Faster Illinois Teacher-Training Takes Aim at Classroom Shortage


Erin Huff's recollection that she never questioned what she'd do in life was confirmed recently when she found a paper from her early school days noting her desire to become a “teecher.”

But a late-summer vacancy at Waverly Elementary School forced the third-year instructor to transform — with just a week before start of classes — into a kindergarten teacher for the first time, a big difference from the third- and fourth-grade curricula she was used to.

More than half of her students are considered affected by trauma, defined as any of a number of domestic disturbances, from violence to homelessness, that significantly and adversely impact learning. Her driving motivation — teaching children — occupies about one-quarter of her work hours. The rest is devoted to juggling seemingly endless emails, professional development, parents and classroom prep. All for a salary that averages $45,149 in Waverly, 230 miles southwest of Chicago.

It's small wonder there's a rampant teacher shortage in Illinois and across the nation. Increasing public school enrollments, declining numbers in teacher-education programs, low pay, stress and burnout are creating an environment in which Illinois is short 1,800 teachers now, a gap that experts predict will grow to 20,000 in five years. It could be 10 times that nationally, according to the Economic Policy Institute.

“The money is definitely discouragement, and even when you're student teaching, you don't get the real picture 'til you're in it,” said Huff, 24, who has a master's degree. “That's the big point: Even with my passion for teaching and how much I love it — breathe it — I've questioned whether this is the right field for me because this year has been a little bit of a struggle."

Huff has backup. She is a Golden Apple Scholar, a teacher recruited by the Chicago-based nonprofit's program that extensively prepares teachers and provides financial assistance during undergraduate training in exchange for the scholar's promise to teach five years in a “school of need,” one with high poverty rates or funding shortfalls. Golden Apple steeled Huff for classroom realities and provides mentors to its young teachers who are most susceptible to leaving the profession because they feel isolated and lacking in support.

Now Golden Apple is speeding up the process. The traditional program signs up high school seniors and young college students. But $750,000 was added to the state's education budget last spring, creating Golden Apple Accelerators, aimed at getting newly minted teachers to answer the school bell in the space of a year. It targets undergraduates not currently on the education track and professionals considering career changes who have bachelor's degrees in areas that would help them fill high-need areas such as special education, bilingual education and STEM courses, or science, technology, engineering and math.

“The Scholars program is great, but we need help now,” Golden Apple Foundation president Alan Mather said. “When we recruit high school seniors and college freshmen, that's six years before seeing them in a classroom, at best.”

The program, accepting applications until Feb. 20, will give 50 Accelerators candidates $30,000 stipends and place them in one-year residency programs, where they teach in participating high-teacher-vacancy schools under a mentor's watch. They supplement on-the-job training with college coursework (Blackburn College in Carlinville and Eastern Illinois University in Charleston are in the program) toward earning a teacher's license in 15 months. In exchange, they commit to teach at a school of need for another four years. With expansion planned in the out years, the Accelerators goal is 2,000 teachers — 10% of the estimated number necessary — by 2025.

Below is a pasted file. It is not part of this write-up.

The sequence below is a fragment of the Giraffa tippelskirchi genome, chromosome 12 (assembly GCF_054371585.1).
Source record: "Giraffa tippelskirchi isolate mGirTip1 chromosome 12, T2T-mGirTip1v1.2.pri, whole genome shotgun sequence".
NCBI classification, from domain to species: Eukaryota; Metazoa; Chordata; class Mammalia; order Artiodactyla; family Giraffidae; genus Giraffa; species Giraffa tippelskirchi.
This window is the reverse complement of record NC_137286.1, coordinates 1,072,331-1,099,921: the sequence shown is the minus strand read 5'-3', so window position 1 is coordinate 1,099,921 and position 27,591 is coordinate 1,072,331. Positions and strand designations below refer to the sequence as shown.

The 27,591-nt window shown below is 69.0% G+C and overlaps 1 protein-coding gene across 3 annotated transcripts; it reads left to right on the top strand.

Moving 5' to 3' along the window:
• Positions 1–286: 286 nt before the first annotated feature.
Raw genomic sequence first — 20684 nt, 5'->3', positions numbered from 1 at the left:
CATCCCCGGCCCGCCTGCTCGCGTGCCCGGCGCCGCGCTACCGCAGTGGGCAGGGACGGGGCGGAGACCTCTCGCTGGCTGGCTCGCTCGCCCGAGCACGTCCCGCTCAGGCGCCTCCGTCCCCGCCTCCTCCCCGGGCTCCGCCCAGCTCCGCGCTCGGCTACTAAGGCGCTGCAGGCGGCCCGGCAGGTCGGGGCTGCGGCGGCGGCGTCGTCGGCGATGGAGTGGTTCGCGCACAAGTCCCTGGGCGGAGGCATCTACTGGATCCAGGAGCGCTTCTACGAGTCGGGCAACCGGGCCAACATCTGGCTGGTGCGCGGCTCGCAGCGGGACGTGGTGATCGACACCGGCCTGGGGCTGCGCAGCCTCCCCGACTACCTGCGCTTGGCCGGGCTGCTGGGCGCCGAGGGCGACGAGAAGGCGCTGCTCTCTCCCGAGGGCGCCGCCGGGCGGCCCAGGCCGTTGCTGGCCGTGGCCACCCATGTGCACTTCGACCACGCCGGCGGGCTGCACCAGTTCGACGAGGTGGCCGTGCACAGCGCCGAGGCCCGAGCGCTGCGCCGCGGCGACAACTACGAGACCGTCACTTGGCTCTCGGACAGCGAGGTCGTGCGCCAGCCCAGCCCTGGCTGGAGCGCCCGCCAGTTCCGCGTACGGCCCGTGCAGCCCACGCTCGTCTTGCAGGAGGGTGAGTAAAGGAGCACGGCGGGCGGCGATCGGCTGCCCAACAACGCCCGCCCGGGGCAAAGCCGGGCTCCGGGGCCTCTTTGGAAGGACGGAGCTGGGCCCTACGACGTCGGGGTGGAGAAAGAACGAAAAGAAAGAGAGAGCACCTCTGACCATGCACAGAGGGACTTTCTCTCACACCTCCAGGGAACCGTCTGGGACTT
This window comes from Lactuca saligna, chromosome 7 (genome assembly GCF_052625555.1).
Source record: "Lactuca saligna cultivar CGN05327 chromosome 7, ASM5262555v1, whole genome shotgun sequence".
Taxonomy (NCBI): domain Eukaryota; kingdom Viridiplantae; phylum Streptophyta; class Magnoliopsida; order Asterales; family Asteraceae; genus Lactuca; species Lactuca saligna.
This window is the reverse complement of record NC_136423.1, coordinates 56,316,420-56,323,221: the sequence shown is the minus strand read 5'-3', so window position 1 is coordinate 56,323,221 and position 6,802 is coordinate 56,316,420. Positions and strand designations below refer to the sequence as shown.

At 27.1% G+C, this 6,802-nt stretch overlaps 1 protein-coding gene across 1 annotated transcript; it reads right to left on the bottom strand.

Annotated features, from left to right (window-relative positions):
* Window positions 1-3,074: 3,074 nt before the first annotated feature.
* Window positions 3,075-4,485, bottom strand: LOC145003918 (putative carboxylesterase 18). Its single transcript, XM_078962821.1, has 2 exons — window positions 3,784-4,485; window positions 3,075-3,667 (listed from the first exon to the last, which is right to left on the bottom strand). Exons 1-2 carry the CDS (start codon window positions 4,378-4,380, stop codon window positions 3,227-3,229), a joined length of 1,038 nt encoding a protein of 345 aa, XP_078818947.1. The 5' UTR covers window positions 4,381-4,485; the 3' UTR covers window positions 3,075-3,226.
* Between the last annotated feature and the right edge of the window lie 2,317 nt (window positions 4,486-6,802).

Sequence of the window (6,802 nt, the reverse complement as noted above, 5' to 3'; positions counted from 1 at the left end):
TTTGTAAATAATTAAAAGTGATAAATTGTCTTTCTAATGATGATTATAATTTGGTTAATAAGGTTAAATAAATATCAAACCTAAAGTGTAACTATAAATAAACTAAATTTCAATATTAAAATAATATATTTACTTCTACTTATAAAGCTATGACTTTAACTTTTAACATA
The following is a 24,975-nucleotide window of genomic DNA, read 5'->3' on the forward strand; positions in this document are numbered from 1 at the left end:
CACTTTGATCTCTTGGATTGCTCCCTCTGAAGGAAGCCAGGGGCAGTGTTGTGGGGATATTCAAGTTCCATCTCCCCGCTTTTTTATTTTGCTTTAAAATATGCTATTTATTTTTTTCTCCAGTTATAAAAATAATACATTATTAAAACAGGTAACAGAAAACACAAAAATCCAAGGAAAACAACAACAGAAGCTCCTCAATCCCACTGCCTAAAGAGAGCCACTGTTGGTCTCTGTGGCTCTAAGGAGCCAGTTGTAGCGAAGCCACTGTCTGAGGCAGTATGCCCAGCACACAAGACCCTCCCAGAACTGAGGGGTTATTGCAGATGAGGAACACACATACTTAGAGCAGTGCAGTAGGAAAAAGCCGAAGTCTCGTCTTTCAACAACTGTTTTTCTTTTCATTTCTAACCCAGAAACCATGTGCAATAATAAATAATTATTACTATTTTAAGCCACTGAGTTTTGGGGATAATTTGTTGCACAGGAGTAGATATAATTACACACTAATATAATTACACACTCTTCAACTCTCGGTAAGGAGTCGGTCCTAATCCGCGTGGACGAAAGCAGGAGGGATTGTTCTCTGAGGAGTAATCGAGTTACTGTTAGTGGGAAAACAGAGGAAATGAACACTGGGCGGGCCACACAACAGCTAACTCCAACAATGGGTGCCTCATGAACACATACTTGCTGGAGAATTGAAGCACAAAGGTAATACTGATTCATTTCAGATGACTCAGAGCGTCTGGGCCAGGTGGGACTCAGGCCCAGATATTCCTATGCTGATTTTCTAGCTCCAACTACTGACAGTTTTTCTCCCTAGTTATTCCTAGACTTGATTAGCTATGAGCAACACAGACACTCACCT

Similar programs are cropping up elsewhere. In Congress, Sen. Doug Jones last month introduced legislation to provide public school districts with competitive grants to develop “grow your own” programs like Accelerators. The Democrat's home state of Alabama last spring approved a 4% raise in teachers' salaries to help fill a teacher deficit of 1,700 and growing. That pushed Alabama teachers' starting pay over $40,000, a minimum set in separate Illinois legislation that Democratic Gov. J.B. Pritzker signed in August in another attempt to stem the shortfall.

Schools participating in Accelerators are in southern, central and western Illinois. Accelerators is unique in that it will recruit candidates to teach in the areas where they live, not exporting them, say, from cities to rural areas, along with all the potential distractions from cultural adjustments that go with it.

“We're growing them here and we want them to stay here,” said Michelle Mueller, Jerseyville-based regional schools superintendent for west-central Illinois.

Mueller scrambled at school year's start to fill 40 teacher vacancies among the region's 14 school districts. Coping with the growing shortage has meant relying on long-term substitutes and tweaks in state law which, for example, allow retirees to return to teaching without disrupting pension benefits.

By picking up teaching candidates locally, Sen. Andy Manar, a 1993 Golden Apple Scholar-turned-legislative education leader who negotiated the program's funding, Accelerators provides a “uniquely crafted solution” to a problem rural schools will face for years.

“Studies show that if young people don’t leave their communities and they have an incentive to stay and re-invest and use their talents, chances are they’re not going to leave,” said Manar, a Democrat from Bunker Hill. “The flight out of rural communities when it comes to educators is real."

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